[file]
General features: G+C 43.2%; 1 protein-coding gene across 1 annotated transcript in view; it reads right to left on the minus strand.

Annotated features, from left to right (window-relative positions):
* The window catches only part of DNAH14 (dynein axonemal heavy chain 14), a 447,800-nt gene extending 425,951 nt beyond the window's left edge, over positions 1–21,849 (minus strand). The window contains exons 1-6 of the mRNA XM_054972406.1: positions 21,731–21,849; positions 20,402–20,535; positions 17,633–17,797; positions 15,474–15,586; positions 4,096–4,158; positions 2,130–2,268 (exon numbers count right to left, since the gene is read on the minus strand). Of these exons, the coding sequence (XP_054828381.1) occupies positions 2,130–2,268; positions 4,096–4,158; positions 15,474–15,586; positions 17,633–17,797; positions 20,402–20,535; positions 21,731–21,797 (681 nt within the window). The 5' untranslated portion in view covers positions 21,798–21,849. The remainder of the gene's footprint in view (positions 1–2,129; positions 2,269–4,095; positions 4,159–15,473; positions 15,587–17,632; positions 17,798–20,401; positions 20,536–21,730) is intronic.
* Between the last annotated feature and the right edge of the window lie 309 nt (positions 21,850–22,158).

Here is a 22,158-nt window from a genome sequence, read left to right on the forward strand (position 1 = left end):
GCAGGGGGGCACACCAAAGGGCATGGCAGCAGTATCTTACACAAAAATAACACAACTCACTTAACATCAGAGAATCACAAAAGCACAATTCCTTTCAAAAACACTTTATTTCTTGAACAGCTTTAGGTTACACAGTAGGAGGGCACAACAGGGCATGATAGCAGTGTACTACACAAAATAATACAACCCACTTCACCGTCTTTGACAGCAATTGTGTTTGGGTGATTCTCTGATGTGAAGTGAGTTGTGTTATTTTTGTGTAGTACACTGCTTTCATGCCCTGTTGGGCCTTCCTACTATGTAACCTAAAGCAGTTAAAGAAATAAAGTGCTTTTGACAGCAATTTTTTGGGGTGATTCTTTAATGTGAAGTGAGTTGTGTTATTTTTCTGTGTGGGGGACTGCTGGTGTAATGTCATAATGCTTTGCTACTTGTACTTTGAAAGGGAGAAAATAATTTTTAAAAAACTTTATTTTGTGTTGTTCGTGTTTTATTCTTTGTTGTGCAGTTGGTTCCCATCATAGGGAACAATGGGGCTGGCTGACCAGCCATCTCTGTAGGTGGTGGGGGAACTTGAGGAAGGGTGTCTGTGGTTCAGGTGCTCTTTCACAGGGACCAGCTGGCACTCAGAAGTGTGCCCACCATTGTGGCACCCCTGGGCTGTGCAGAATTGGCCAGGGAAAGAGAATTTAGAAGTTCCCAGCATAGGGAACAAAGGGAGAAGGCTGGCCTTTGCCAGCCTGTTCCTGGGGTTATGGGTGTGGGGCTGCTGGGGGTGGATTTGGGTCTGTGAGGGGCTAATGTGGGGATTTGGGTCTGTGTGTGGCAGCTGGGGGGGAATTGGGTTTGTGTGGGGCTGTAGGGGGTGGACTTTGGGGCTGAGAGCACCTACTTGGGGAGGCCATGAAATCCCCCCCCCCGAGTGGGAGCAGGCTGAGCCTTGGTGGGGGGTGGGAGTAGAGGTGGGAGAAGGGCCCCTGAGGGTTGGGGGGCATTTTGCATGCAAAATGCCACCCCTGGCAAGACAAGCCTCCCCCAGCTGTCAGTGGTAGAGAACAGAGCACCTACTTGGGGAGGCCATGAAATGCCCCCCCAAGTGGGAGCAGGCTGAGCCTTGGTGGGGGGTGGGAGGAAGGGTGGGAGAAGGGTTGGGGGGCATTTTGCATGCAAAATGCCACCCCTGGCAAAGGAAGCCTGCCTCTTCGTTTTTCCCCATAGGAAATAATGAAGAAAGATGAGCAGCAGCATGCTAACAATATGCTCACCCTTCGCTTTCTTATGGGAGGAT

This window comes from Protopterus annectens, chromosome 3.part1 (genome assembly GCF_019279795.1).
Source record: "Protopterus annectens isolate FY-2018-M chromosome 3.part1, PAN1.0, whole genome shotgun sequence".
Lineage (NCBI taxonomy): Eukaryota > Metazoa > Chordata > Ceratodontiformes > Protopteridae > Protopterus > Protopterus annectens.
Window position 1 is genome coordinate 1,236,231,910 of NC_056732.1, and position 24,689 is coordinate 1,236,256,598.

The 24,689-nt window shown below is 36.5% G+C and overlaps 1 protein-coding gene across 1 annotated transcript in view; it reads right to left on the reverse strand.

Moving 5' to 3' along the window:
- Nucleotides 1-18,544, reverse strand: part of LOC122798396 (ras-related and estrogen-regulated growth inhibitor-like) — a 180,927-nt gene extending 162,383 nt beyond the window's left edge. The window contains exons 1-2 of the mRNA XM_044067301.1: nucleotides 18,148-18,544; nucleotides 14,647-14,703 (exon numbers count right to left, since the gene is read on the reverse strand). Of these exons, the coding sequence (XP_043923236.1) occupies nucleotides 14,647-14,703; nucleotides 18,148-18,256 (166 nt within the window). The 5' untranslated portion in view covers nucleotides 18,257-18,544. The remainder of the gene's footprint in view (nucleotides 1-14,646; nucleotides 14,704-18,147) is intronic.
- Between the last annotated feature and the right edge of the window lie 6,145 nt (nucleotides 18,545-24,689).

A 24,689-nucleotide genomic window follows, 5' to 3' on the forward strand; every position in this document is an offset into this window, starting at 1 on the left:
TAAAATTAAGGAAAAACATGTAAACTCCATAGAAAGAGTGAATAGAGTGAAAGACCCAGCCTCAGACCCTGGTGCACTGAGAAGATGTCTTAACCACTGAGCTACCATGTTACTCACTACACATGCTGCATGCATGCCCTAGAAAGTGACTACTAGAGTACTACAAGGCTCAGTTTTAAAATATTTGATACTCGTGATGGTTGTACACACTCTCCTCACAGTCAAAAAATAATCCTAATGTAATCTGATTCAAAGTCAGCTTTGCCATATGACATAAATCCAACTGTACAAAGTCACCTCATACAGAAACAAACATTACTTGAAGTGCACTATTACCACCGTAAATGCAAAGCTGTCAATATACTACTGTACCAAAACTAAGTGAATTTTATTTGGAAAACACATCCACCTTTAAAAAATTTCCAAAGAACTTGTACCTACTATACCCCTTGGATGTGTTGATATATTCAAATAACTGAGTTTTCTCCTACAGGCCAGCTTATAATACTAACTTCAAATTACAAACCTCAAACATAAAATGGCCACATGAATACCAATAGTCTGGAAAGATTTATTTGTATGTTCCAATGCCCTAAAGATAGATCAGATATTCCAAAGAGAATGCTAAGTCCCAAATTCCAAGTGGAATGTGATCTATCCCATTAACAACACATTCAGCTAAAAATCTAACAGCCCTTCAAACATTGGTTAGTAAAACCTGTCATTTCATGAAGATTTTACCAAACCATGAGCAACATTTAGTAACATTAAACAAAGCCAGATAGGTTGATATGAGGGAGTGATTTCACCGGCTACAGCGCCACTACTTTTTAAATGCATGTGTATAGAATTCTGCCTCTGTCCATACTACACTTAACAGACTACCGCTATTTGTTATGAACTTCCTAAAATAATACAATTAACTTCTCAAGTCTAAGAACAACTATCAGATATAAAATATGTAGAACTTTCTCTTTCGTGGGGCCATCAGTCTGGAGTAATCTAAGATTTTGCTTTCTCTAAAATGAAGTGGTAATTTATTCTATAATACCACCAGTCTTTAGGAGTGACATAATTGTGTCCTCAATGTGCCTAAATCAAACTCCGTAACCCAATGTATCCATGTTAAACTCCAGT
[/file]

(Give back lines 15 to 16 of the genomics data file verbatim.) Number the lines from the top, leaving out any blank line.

A 24,689-nucleotide genomic window follows, 5' to 3' on the forward strand; every position in this document is an offset into this window, starting at 1 on the left:
TAAAATTAAGGAAAAACATGTAAACTCCATAGAAAGAGTGAATAGAGTGAAAGACCCAGCCTCAGACCCTGGTGCACTGAGAAGATGTCTTAACCACTGAGCTACCATGTTACTCACTACACATGCTGCATGCATGCCCTAGAAAGTGACTACTAGAGTACTACAAGGCTCAGTTTTAAAATATTTGATACTCGTGATGGTTGTACACACTCTCCTCACAGTCAAAAAATAATCCTAATGTAATCTGATTCAAAGTCAGCTTTGCCATATGACATAAATCCAACTGTACAAAGTCACCTCATACAGAAACAAACATTACTTGAAGTGCACTATTACCACCGTAAATGCAAAGCTGTCAATATACTACTGTACCAAAACTAAGTGAATTTTATTTGGAAAACACATCCACCTTTAAAAAATTTCCAAAGAACTTGTACCTACTATACCCCTTGGATGTGTTGATATATTCAAATAACTGAGTTTTCTCCTACAGGCCAGCTTATAATACTAACTTCAAATTACAAACCTCAAACATAAAATGGCCACATGAATACCAATAGTCTGGAAAGATTTATTTGTATGTTCCAATGCCCTAAAGATAGATCAGATATTCCAAAGAGAATGCTAAGTCCCAAATTCCAAGTGGAATGTGATCTATCCCATTAACAACACATTCAGCTAAAAATCTAACAGCCCTTCAAACATTGGTTAGTAAAACCTGTCATTTCATGAAGATTTTACCAAACCATGAGCAACATTTAGTAACATTAAACAAAGCCAGATAGGTTGATATGAGGGAGTGATTTCACCGGCTACAGCGCCACTACTTTTTAAATGCATGTGTATAGAATTCTGCCTCTGTCCATACTACACTTAACAGACTACCGCTATTTGTTATGAACTTCCTAAAATAATACAATTAACTTCTCAAGTCTAAGAACAACTATCAGATATAAAATATGTAGAACTTTCTCTTTCGTGGGGCCATCAGTCTGGAGTAATCTAAGATTTTGCTTTCTCTAAAATGAAGTGGTAATTTATTCTATAATACCACCAGTCTTTAGGAGTGACATAATTGTGTCCTCAATGTGCCTAAATCAAACTCCGTAACCCAATGTATCCATGTTAAACTCCAGT